Betting sealing will recover is like saving Confederate dollars in hopes the South will rise again
(Donald Trump not withstanding)
ST. JOHNS, Newfoundland––CBC Morning listeners, recipients of fundraising “alerts” from the Humane Society of the United States, and readers of The Dodo awakened on March 28, 2017 to reports, devoid of context, that the 2017 Atlantic Canada sealing season had opened early, with a special exemption from the sealing rules granted to the politically well-connected PhocaLux company of Fleur-de-Lys, Newfoundland, and that, as The Dodo squawked, “Hunters Are About To Kill Thousands Of Baby Seals.”
Listeners and readers might have believed that seal massacres are about to resume on the scale of the killing conducted for most of the 300 years before the World Trade Organization in November 2013 upheld a 2010 European Union ban on seal pelt and product imports.
The ban almost immediately cut the numbers of seals slaughtered by about two-thirds, and the toll has fallen steeply since then.
Reality is that offshore sealing began in Atlantic Canada in 2017 within a few days of when it usually has, sometimes earlier, sometimes later.
The nine boats supplying seals to PhocaLux are fewer than the number of boats sunk or disabled, requiring towing, when the 2005 sealing season began under exceptionally dangerous ice conditions. Those nine boats and PhocaLux itself seasonally employ under 100 people, barely half as many as the 173 who were lost with the sealing ship Southern Cross in 1914, then just one of a fleet of hundreds.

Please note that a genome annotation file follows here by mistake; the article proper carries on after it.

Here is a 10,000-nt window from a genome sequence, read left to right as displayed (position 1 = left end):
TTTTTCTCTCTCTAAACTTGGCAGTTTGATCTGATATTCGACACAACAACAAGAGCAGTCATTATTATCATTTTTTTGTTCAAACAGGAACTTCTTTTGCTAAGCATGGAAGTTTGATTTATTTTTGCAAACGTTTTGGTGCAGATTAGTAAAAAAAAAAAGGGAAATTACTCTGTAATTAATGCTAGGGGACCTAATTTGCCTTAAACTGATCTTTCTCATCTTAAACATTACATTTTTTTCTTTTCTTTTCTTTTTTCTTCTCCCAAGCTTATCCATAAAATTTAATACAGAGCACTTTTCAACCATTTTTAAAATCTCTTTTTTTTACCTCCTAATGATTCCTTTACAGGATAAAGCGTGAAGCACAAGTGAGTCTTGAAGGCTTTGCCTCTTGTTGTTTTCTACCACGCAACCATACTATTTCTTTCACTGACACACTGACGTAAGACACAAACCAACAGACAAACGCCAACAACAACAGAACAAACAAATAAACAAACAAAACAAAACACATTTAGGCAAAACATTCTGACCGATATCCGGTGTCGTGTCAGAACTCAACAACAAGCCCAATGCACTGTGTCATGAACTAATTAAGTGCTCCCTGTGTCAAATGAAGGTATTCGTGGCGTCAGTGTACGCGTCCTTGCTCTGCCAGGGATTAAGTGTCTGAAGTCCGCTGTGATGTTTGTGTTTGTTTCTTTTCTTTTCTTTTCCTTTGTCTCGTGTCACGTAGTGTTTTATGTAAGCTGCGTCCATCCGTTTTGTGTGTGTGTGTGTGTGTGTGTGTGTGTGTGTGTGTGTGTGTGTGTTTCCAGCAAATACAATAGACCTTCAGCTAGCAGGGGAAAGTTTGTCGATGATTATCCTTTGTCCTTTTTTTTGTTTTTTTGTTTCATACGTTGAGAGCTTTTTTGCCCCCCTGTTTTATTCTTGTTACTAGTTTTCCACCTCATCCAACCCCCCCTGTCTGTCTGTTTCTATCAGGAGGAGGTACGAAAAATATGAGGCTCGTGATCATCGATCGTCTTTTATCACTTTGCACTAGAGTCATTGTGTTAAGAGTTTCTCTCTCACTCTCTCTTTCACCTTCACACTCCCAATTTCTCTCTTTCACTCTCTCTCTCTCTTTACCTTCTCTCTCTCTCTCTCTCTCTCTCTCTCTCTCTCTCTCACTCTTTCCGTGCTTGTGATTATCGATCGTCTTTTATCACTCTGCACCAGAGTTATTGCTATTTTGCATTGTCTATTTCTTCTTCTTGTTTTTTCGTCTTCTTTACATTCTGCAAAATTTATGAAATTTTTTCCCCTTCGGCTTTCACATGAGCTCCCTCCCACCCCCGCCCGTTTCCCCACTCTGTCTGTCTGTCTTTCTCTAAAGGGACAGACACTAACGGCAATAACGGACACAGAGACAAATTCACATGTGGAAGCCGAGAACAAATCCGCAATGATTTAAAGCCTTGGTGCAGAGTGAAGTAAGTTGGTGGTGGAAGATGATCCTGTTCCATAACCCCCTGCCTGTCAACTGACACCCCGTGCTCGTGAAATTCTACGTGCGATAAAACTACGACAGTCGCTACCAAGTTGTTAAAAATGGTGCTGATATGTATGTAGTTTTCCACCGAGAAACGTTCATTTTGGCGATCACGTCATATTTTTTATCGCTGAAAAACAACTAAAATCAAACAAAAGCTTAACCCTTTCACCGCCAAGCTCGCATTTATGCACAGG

“Thousands” of young seals will be killed, but probably not even 10% of the hundreds of thousands killed as recently as 10 years ago.
The peak number of seal carcasses landed during any year of the past decade, 98,000 in 2013, amid inflated hopes that the World Trade Organization would overturn the European Union ban, was still less than 25% of the quota allocated by the Canadian Department of Fisheries & Oceans.
The most recent reported toll was 35,000 harp seals and 1,145 grey seals killed in 2015, with few buyers in sight for the remains of seals killed in 2016, let alone 2017.
Denying history & climate change
The Atlantic Canada sealing season continues, to the extent that it does, heavily subsidized by the Canadian government and the Newfoundland provincial government, for much the same reason that some cities in the southern U.S. still fly variations of the Confederate battle flag, more than 150 years after the South surrendered, ending the U.S. Civil War and conceding the end of slavery: the sealing season is a costly political symbol, salving the wounded pride of the losers by denying history.
Much as the Ku Klux Klan continued to exact blood revenge in the form of lynchings by the thousands until well into the 20th century, and still commits occasional murders, the dwindling numbers of Atlantic Canadian sealers continue defiantly smashing the heads of young seals.
While Klan leaders infuriated mobs by alleging that black victims had raped white women, even when the actual issues were disputes over the prices paid for cotton or who walked on a sidewalk, Newfoundland political leaders continue to blame seals for the collapse 25 years ago of heavily overfished cod stocks, forcing closure of the cod season in 1992, and further blame seals for the failure of cod to recover to historical abundance amid climate change that has lastingly altered their habitat.